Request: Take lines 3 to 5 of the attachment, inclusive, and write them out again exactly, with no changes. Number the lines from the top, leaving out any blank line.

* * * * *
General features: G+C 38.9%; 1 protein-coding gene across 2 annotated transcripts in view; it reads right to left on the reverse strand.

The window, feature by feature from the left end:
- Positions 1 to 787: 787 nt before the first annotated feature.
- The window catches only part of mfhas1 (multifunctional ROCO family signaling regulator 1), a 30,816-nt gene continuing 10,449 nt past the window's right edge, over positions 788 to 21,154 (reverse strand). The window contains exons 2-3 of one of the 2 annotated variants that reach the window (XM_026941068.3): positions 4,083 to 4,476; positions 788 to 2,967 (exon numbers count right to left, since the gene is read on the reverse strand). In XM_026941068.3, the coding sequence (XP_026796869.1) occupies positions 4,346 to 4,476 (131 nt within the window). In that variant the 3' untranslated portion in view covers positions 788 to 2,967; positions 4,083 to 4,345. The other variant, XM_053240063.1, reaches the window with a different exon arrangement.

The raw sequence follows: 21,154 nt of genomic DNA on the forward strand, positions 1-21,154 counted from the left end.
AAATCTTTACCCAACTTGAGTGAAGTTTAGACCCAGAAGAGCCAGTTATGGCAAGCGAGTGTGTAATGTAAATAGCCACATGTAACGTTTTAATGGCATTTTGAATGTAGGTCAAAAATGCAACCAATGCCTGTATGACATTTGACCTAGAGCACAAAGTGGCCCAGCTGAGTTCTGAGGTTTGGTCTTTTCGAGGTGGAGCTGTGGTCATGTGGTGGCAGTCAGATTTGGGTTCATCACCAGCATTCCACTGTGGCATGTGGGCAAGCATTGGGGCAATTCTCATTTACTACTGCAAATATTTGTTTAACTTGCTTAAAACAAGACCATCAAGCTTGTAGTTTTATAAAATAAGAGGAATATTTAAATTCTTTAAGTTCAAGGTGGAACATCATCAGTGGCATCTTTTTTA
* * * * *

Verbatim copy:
- Positions 1 to 787: 787 nt before the first annotated feature.
- The window catches only part of mfhas1 (multifunctional ROCO family signaling regulator 1), a 30,816-nt gene continuing 10,449 nt past the window's right edge, over positions 788 to 21,154 (reverse strand). The window contains exons 2-3 of one of the 2 annotated variants that reach the window (XM_026941068.3): positions 4,083 to 4,476; positions 788 to 2,967 (exon numbers count right to left, since the gene is read on the reverse strand). In XM_026941068.3, the coding sequence (XP_026796869.1) occupies positions 4,346 to 4,476 (131 nt within the window). In that variant the 3' untranslated portion in view covers positions 788 to 2,967; positions 4,083 to 4,345. The other variant, XM_053240063.1, reaches the window with a different exon arrangement.

The raw sequence follows: 21,154 nt of genomic DNA on the forward strand, positions 1-21,154 counted from the left end.